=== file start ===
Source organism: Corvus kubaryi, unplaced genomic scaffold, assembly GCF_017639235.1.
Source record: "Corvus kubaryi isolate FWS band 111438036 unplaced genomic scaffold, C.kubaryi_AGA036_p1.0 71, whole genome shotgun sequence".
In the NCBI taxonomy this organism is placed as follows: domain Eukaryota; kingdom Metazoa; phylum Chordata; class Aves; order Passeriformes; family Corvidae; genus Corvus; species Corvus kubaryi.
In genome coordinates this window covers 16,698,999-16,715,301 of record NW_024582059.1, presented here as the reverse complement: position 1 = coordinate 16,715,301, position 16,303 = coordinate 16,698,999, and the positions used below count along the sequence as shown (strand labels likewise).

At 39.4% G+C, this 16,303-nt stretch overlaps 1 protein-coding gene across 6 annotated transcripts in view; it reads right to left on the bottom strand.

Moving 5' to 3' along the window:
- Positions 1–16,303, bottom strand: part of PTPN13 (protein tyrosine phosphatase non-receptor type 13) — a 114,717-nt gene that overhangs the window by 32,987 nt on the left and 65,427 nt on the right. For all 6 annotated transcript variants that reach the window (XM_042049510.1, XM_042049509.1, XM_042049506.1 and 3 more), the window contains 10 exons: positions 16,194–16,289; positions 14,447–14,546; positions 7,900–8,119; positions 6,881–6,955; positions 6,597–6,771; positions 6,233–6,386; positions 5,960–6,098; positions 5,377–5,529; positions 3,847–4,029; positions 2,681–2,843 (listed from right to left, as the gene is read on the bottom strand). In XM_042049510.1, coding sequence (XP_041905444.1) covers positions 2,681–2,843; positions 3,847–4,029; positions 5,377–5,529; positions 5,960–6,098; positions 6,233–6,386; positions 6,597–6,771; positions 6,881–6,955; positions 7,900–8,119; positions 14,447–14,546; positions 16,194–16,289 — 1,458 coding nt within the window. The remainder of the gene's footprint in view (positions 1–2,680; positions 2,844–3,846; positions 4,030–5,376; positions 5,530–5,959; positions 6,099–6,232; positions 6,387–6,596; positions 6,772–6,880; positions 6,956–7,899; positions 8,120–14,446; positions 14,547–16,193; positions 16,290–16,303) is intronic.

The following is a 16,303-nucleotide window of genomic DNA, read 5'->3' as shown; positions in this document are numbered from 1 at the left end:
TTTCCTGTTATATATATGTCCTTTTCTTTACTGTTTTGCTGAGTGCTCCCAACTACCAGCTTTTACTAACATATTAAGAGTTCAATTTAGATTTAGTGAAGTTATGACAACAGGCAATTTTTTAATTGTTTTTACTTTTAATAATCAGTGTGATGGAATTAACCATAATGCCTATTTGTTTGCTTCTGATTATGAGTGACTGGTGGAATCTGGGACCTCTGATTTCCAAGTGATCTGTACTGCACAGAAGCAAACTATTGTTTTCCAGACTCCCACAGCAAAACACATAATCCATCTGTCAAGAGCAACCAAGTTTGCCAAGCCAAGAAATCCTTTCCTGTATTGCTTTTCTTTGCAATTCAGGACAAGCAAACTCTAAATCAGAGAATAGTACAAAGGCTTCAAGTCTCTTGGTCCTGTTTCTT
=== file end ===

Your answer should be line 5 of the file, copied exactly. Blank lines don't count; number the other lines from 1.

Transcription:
At 39.4% G+C, this 16,303-nt stretch overlaps 1 protein-coding gene across 6 annotated transcripts in view; it reads right to left on the bottom strand.